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A molecular barcode to inform the geographical origin and transmission dynamics of Plasmodium vivax malaria

  • Ernest Diez Benavente,

    Roles Conceptualization, Data curation, Formal analysis, Investigation, Methodology, Software, Validation, Visualization, Writing – original draft, Writing – review & editing

    Affiliation Faculty of Infectious & Tropical Diseases, London School of Hygiene & Tropical Medicine, London, United Kingdom

  • Monica Campos,

    Roles Data curation, Investigation, Resources

    Affiliation Faculty of Infectious & Tropical Diseases, London School of Hygiene & Tropical Medicine, London, United Kingdom

  • Jody Phelan,

    Roles Investigation, Methodology

    Affiliation Faculty of Infectious & Tropical Diseases, London School of Hygiene & Tropical Medicine, London, United Kingdom

  • Debbie Nolder,

    Roles Investigation, Resources

    Affiliation Faculty of Infectious & Tropical Diseases, London School of Hygiene & Tropical Medicine, London, United Kingdom

  • Jamille G. Dombrowski,

    Roles Investigation, Resources

    Affiliation Department of Parasitology, Institute of Biomedical Sciences, University of São Paulo, São Paulo, Brazil

  • Claudio R. F. Marinho,

    Roles Investigation, Resources

    Affiliation Department of Parasitology, Institute of Biomedical Sciences, University of São Paulo, São Paulo, Brazil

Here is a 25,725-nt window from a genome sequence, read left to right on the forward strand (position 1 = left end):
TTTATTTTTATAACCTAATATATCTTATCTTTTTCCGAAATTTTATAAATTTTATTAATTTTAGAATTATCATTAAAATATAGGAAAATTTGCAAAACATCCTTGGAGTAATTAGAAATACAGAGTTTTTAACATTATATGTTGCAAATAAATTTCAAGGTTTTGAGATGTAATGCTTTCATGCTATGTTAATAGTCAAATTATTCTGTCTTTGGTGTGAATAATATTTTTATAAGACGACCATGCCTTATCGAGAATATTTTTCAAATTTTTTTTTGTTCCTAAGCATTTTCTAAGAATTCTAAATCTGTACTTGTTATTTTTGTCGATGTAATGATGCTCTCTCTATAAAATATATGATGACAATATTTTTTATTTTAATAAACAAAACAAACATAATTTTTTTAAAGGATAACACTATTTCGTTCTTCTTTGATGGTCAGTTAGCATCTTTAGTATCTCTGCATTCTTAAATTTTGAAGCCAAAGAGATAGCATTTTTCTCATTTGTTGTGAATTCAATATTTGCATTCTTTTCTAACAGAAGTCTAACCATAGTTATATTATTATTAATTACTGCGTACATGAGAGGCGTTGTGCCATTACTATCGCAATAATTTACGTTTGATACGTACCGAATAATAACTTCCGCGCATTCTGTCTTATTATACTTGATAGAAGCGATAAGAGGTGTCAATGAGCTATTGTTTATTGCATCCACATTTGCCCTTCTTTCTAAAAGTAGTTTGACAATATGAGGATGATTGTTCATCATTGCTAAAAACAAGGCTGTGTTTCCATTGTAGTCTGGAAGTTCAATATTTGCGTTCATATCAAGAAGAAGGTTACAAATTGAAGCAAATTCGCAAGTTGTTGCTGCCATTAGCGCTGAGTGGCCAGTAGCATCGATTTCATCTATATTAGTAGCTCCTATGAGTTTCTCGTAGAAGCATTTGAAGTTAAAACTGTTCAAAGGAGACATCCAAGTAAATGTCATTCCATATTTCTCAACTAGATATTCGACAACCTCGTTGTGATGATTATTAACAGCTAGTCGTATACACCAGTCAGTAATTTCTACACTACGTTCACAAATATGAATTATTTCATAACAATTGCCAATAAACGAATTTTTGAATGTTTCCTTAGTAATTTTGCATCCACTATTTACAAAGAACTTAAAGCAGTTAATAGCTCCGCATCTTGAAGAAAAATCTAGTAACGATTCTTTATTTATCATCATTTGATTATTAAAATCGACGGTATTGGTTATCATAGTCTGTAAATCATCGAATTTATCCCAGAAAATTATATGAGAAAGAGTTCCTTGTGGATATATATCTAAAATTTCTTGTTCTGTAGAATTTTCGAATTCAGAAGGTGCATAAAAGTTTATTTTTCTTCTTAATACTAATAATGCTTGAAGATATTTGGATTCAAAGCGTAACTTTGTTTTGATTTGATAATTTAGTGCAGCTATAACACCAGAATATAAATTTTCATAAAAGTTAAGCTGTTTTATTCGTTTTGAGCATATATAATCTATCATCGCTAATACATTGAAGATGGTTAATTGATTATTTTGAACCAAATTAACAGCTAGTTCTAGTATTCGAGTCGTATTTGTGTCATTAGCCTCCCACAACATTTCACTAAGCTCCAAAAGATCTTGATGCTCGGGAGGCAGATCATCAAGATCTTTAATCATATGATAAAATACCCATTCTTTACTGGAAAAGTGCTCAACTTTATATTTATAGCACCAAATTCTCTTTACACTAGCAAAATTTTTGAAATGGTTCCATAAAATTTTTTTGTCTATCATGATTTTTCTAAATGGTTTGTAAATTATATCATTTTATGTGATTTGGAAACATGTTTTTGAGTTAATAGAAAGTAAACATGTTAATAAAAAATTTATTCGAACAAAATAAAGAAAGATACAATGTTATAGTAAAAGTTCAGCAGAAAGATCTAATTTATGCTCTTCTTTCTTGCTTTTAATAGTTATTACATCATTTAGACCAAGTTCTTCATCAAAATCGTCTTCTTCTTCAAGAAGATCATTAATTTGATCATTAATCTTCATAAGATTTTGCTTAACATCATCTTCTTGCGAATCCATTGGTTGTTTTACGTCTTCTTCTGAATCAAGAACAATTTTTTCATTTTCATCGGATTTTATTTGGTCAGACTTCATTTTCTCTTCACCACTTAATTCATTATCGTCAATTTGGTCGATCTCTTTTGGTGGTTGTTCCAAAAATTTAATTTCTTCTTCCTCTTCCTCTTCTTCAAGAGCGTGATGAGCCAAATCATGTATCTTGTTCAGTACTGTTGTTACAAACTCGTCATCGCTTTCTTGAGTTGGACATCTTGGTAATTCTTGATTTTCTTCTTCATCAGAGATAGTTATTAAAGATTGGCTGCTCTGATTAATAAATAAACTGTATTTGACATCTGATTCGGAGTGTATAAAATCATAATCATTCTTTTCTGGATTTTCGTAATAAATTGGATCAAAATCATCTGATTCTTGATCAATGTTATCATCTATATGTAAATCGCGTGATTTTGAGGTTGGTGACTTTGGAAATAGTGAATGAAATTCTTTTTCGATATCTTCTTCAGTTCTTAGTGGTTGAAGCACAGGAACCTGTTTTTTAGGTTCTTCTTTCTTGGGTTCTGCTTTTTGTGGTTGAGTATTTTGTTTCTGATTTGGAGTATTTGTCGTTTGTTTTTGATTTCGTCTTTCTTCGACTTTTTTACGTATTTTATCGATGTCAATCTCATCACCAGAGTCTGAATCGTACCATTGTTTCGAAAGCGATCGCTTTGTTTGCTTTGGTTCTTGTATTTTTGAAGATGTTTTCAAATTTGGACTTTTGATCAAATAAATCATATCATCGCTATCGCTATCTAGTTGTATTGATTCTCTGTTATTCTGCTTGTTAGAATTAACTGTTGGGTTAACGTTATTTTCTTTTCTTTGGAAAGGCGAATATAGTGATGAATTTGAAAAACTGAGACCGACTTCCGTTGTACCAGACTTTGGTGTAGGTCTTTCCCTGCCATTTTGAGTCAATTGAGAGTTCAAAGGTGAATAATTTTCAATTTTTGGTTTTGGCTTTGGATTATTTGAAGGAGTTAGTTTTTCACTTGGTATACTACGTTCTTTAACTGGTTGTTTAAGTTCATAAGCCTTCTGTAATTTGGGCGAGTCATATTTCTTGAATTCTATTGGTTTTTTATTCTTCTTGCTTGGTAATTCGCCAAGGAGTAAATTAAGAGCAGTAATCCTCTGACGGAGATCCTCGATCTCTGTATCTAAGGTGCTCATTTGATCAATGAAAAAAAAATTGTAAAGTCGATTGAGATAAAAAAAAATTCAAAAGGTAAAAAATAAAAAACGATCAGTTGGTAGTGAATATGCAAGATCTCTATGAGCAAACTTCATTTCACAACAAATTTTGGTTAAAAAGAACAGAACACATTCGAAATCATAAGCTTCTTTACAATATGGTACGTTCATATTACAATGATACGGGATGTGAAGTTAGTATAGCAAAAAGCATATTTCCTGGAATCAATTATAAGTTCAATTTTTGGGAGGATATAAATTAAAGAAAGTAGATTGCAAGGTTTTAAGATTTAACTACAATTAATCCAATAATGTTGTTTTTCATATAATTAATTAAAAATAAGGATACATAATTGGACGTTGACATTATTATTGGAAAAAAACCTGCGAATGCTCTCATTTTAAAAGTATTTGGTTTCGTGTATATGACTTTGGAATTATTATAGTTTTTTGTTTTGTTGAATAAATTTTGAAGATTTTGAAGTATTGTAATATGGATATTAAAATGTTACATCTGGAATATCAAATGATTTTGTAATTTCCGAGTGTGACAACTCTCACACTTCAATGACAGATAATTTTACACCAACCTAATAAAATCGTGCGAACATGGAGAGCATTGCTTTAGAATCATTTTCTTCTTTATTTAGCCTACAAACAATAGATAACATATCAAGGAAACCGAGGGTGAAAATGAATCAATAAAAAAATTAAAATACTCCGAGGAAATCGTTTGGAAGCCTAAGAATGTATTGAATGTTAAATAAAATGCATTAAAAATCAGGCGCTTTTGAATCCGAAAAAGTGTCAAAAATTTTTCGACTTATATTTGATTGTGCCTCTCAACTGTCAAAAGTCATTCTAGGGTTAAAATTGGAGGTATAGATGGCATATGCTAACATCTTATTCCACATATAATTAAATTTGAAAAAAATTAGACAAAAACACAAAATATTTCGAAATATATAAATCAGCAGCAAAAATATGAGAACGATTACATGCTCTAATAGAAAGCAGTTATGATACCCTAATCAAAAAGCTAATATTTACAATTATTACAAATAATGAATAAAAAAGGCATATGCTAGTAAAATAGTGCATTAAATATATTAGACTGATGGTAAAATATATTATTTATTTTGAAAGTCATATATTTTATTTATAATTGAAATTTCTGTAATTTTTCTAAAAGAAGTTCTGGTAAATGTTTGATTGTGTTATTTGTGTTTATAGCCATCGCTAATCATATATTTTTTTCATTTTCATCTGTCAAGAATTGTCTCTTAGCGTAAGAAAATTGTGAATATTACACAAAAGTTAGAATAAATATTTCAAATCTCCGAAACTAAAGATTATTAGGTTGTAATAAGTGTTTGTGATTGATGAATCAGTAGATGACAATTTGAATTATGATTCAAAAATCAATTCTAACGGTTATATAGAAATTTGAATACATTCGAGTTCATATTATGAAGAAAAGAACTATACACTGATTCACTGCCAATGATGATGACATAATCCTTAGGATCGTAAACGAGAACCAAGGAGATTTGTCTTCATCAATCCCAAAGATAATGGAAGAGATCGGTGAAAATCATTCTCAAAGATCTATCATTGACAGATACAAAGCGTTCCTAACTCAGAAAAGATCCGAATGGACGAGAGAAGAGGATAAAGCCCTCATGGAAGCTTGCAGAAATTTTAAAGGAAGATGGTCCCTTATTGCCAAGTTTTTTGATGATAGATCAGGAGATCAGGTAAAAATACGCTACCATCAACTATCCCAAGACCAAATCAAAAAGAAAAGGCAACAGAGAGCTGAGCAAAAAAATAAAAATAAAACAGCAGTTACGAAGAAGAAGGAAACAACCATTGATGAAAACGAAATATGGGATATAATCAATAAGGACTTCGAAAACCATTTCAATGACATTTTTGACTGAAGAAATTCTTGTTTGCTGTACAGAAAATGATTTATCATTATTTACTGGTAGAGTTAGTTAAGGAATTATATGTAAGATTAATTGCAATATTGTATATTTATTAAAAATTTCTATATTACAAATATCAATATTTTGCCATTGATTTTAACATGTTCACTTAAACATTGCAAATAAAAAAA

• Kanlaya Sriprawat,

    Roles Resources

    Affiliation Shoklo Malaria Research Unit, Mahidol-Oxford Tropical Medicine Research Unit, Faculty of Tropical Medicine, Mahidol University, Mae Sot, Tak, Thailand

  • Aimee R. Taylor,

    Roles Methodology, Writing – review & editing

    Affiliations Harvard T.H. Chan School of Public Health, Department of Epidemiology, Boston, Massachusetts, United States of America, Broad Institute of MIT and Harvard, Cambridge, Massachusetts, United States of America

  • James Watson,

    Roles Methodology, Writing – review & editing

    Affiliations Centre for Tropical Medicine and Global Health, Nuffield Department of Clinical Medicine Research Building, University of Oxford Old Road Campus, Oxford, United Kingdom, Mahidol Oxford Research Unit, Faculty of Tropical Medicine, Mahidol University, Bangkok, Thailand

  • Cally Roper,

    Roles Conceptualization, Funding acquisition, Writing – review & editing

    Affiliation Faculty of Infectious & Tropical Diseases, London School of Hygiene & Tropical Medicine, London, United Kingdom

  • Francois Nosten,

    Roles Writing – review & editing

    Affiliations Shoklo Malaria Research Unit, Mahidol-Oxford Tropical Medicine Research Unit, Faculty of Tropical Medicine, Mahidol University, Mae Sot, Tak, Thailand, Centre for Tropical Medicine and Global Health, Nuffield Department of Clinical Medicine Research Building, University of Oxford Old Road Campus, Oxford, United Kingdom

  • Colin J. Sutherland,

    Roles Conceptualization, Writing – review & editing

    Affiliation Faculty of Infectious & Tropical Diseases, London School of Hygiene & Tropical Medicine, London, United Kingdom

  • Susana Campino ,

    Roles Conceptualization, Funding acquisition, Investigation, Methodology, Resources, Supervision, Writing – review & editing

    ‡ These authors are joint senior authors on this work.

    Affiliation Faculty of Infectious & Tropical Diseases, London School of Hygiene & Tropical Medicine, London, United Kingdom